By Tim Shorrock | Originally published on In These Times
Over the past few weeks, thousands of South Korean transport workers have gone on strike to protest against government “reform” proposals that would make it easier for employers to fire workers, weaken seniority protections won through collective bargaining and privatize some state-owned industries.
The strikes, and the South Korean government’s fierce crackdown on labor, have generated an unprecedented response from global unions over what they see as clear-cut violations of workers’ rights to freedom of association.
“This has become a challenge to the whole international community and is enormously damaging to the Korean government’s international reputation,” Stephen Cotton, general secretary of the International Transport Workers’ Federation (ITF), told In These Times.
In Washington, AFL-CIO President Richard Trumka is having “frequent meetings” with South Korea’s ambassador to discuss his concerns over the situation in Korea, said Cathy Feingold, the federation’s top foreign affairs officer. “We’re very involved.”
The U.S.-Korea Free Trade Agreement, which includes a clause designed to protect labor rights, “is another hook” U.S. unions might use to assist their Korean allies, Feingold said. The protections in that pact, including freedom of association, can be enforced through trade sanctions and fines, but are rarely used.
The strikes pose one of the biggest crises in South Korean labor since the 1980s, when workers seized on the country’s democratization to create one of Asia’s most dynamic labor movements. In the aftermath of the democratic revolution in 1987, the Korean Confederation of Trade Unions (KCTU) was born out of independent organizing efforts that had been stifled for years in heavy industry, automobiles, transportation and shipbuilding. It is now the second largest union federation in the country.
The latest actions began on October 10, when more than 7,000 owner-operators in trucking joined a national strike against the government’s plan for deregulation of the trucking transport market. The conservative government of President Park Geun-hye responded by declaring the strike illegal, and her transportation minister called the walkout “an act of betrayal” of the nation.
On day one of the strike, more than 4,000 riot police surrounded truckers massed in front of freight depots, including the “New Port” complex in the southern industrial city of Busan, the truckers’ union said. Fifty-five activists were arrested and five injured, the union added. The Yonhap news agency reported that the South Korean military mobilized soldiers to replace striking truck drivers, effectively transforming them into scabs.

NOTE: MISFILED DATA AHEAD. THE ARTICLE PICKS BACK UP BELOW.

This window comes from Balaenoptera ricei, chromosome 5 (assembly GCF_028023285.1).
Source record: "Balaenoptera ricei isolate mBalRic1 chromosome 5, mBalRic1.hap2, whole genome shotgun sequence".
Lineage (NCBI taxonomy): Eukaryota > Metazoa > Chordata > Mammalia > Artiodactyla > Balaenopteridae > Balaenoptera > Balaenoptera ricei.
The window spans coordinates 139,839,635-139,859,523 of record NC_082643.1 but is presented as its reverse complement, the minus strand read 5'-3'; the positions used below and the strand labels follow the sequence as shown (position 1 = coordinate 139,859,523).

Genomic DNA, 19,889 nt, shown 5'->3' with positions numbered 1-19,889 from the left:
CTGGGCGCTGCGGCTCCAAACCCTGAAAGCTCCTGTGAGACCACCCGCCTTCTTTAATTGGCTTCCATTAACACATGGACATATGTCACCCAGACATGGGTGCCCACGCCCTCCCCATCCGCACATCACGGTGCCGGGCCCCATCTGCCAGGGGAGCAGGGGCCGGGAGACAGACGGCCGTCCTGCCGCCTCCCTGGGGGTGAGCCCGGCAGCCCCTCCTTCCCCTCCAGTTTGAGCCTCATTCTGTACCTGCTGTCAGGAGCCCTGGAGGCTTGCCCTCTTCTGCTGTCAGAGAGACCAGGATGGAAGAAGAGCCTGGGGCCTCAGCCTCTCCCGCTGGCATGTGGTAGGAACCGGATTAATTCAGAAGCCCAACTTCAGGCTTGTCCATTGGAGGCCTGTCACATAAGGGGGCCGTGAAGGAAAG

The strikers belong to the “Cargo Truckers Solidarity Division” of the Korean Public Service and Transport Workers’ Union (KPTU) known as TruckSol. Wol-san Liem, the KPTU’s director of international and Korean Peninsula affairs, said that the government responded like it did because of the truckers’ “potential power” as well as their “precarious status as independent contractors.” The truckers’ union is part of the larger KCTU.
Working conditions for Korean truck drivers are dismal.
“They face unreasonable schedules, long hours, multiple levels of subcontracting, and low rates that put them in a really difficult place,” Liem said. “The pressures force them to speed, overload and drive at night for long hours—disastrous to health and family life and also dangerous to other road users.”
She added that problems are compounded because drivers who own their trucks are treated as independent contractors and denied the rights to form and join unions, collectively bargain and strike.
“This means they don’t have legal trade union rights,” Liem said. While it’s not illegal for owner-operators to “collectively refuse to work,” she added, “the government and conservative media try to paint the strike as illegal and our members as a violent mob.”
The truckers’ strike is the latest event in an autumn of industrial actions launched by Korean unions. In late September, other KPTU transport affiliates began a general strike against the government’s imposition of performance-related pay and a termination system. Those actions will supposedly align the Korean economy with international practices but in fact provide tools for employers to easily get rid of excess and militant workers.
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On October 12, as the truckers’ strike heated up in Korea, unions from around the world joined in a global day of solidarity with TruckSol and the Korean strikers. In San Francisco, a protest at the South Korean Consulate was led by United Public Workers for Action, a coalition that seeks to unite workers in the public sector. The campaign can be followed on Twitter at hashtag #KoreanStrikeforJustice.
The global labor movement, the ITF’s Cotton said, will “continue to give every support to workers in South Korea until the government starts to respect international law and enters meaningful negotiations with the unions.”
This article was originally published on In These Times.
Tim Shorrock is a Washington-based journalist who grew up in Tokyo and Seoul and has been writing about Korea since the 1970s. He posts frequently on Twitter at @TimothyS.
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